Quick reaction to all of the news that broke yesterday

I’m traveling this weekend and Internet access is limited, so this will be brief. I’ve broken this post into three categories: The good news; the bad news; and observations about the LMI Report.

First the good news:

  1. The path is paved for restoration of sea year on commercial ships.
  2. Chip Jaenichen is no longer Maritime Administrator. I wish him foul winds and angry seas.
  3. Contrary to the spin being thrown at the midshipmen in yesterday’s meeting, nothing that has been implemented as a result of the LMI Report is cast in stone and the incoming administration will have great leeway to fix the mess that Secretary Anthony Foxx, FORMER Maritime Administrator Jaenichen (that has a nice ring to it, doesn’t it?) and Superintendent James Helis created.
  4. The Academy has hired an executive officer, John Demers. Many Academy supporters who know him are encouraged by this choice and describe him as having high integrity and a great work ethic.
  5. In 12 days, Secretary Anthony Foxx and Deputy Administrator Michael Rodriguez will be out of office.

Speaking of Rodriguez, he gets a special shout out from KPS.com for telling the midshipmen in the meeting on Friday that they shouldn’t listen to their parents or alumni; shouldn’t visit “those websites”; and should only listen to their commanding officers. The really good news is they won’t have to listen to him anymore — he’s gone in 12 days, reportedly to screw up another maritime school.

Now the bad news:

Sea year on commercial ships is not yet restored, and the path created by the administration is designed to make it difficult, if not impossible, to restore it.  As just one example, LMI suggests that the Academy should require commercial shipping companies to provide “[d]ocumentation showing that background checks have been performed on all crew members, including checks of sex offender registries.” This potentially requires a shipping company to invade the privacy of its employees and almost certainly would raise concerns with the maritime unions. (And if the individuals who would be targeted by this documentation requirement have been able to get Merchant Mariner Documents and TWIC cards, why is any further documentation required? What would be done with such documentation?)  Trying to work out a system for legally providing such documentation that also does not violate the commercial shipping companies’ contracts with their unions could take years.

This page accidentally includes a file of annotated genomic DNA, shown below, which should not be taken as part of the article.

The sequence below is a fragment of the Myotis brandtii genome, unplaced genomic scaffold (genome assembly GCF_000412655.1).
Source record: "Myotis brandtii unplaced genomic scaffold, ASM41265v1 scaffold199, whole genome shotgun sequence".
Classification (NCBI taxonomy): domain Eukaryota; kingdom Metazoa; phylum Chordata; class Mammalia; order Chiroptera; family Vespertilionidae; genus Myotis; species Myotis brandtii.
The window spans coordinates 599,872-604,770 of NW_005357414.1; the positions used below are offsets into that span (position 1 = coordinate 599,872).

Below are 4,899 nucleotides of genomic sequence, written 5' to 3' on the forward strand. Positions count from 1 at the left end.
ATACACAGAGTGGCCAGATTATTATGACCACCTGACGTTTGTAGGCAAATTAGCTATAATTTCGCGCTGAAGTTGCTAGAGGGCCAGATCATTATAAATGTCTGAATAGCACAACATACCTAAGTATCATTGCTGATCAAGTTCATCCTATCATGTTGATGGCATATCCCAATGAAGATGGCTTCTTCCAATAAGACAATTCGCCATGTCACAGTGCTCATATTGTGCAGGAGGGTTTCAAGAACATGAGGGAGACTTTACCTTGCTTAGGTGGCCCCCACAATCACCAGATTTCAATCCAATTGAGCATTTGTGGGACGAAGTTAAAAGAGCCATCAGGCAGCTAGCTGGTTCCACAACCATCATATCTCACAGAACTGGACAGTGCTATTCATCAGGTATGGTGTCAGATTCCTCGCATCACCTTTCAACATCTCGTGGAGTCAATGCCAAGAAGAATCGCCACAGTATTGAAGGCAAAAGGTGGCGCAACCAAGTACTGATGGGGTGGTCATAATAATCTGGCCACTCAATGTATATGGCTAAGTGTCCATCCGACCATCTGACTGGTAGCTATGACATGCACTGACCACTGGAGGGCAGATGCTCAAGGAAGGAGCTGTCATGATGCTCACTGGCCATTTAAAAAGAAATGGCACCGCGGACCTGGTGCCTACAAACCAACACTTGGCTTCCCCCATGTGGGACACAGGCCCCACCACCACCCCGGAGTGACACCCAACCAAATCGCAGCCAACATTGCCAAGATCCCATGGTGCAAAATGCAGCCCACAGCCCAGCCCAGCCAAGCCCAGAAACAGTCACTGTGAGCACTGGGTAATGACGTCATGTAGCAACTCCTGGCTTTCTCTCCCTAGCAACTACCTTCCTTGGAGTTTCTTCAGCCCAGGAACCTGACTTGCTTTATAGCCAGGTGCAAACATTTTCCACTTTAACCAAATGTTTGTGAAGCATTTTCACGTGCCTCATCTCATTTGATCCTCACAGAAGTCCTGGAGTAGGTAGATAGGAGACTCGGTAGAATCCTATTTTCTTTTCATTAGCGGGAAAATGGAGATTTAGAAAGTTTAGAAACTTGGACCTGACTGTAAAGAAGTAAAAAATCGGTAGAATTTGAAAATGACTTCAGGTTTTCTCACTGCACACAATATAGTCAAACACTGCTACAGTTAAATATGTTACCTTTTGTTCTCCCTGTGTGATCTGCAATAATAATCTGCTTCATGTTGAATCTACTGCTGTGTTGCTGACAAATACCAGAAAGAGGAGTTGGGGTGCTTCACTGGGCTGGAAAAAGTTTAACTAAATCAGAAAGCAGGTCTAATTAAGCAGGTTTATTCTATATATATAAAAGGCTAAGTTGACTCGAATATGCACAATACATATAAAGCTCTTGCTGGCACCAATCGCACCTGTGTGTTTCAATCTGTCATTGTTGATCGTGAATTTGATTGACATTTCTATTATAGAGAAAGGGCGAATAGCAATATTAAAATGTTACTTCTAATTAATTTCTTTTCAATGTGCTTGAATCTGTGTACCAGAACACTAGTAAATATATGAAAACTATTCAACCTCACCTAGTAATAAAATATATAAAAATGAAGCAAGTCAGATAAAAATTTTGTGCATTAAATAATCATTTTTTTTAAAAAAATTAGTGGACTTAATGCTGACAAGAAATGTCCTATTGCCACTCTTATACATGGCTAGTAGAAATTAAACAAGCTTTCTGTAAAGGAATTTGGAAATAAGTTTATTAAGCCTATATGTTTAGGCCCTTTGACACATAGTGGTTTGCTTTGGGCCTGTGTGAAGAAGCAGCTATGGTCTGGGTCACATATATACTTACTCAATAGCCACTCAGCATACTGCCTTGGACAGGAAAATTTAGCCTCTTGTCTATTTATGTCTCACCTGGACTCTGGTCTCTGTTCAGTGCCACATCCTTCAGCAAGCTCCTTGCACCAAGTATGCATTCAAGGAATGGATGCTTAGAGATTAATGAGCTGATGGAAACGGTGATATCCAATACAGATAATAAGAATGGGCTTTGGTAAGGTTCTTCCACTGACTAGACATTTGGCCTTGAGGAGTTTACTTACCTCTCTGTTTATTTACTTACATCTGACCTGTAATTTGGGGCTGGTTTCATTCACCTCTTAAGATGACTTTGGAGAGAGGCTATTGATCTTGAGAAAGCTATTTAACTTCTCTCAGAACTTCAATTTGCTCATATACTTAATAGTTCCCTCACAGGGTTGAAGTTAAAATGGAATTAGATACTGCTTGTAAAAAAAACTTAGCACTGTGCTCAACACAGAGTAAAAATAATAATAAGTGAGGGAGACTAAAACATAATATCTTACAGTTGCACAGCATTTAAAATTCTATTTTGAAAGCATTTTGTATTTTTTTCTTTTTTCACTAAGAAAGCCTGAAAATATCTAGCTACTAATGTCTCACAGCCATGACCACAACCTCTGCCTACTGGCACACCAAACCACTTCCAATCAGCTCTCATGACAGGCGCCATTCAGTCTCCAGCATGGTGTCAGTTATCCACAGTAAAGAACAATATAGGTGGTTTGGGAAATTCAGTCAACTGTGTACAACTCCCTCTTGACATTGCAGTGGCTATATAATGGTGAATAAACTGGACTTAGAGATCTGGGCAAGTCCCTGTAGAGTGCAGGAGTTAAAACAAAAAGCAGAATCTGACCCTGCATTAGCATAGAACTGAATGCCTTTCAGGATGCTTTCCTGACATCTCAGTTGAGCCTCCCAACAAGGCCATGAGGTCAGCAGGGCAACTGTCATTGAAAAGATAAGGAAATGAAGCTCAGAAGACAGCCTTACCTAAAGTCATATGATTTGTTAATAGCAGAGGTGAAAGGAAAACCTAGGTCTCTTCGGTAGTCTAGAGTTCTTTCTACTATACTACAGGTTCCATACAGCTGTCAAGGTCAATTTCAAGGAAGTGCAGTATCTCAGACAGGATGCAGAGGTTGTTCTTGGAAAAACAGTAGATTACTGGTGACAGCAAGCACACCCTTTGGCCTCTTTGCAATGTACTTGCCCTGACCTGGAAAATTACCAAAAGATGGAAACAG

Fortunately, with a new administration in the Department of Transportation and MARAD, more rational thinking can prevail. I expect that the new administration will substantially rewrite the credentialing process for restoring sea year on commercial ships and remove obstacles that are not appropriate.

Observations about the LMI Report and yesterday’s meeting:

  • LMI interviewed only 48 midshipmen: 30 men and 18 women. The report states that 12 men and 12 women midshipmen were selected at random. “In addition, we requested a list and contact information for midshipmen in regimental leadership positions from which we randomly selected additional midshipmen interviewees.” (Emphasis added.)  (There is also extensive evidence of selection bias in the selection of the other people LMI interviewed.)
  • LMI stated that “the Academy and MARAD lack a program to ensure that shipping companies have adequate policies and procedures in place during Sea Year.” Buried in the report, LMI finally notes that there are existing legal requirements for shipping companies to have SA/SH policies in place. Moreover, the USCG has authority to deal with SA/SH on merchant ships. So why should the Academy or MARAD duplicate the efforts of other agencies?
  • LMI relies upon the invalid data and conclusions of the 2013-14 Sexual Assault and Gender Relations survey (“SAGR”). Specifically, it mentions the now discredited claim from the 2013-14 SAGR that rates of harassment are much higher at Kings Point in comparison to the other federal academies. Once the administration finally caved to the pressure from the alumni and parents to release the underlying data from the SAGR survey, we were able to demonstrate that the results from the USMMA SAGR survey cannot be compared with the results from the SAGR surveys for the other federal academies because the survey measures SA/SH at USMMA for a 22 month period whereas it measures SA/SH at the other academies over only an 11 month period.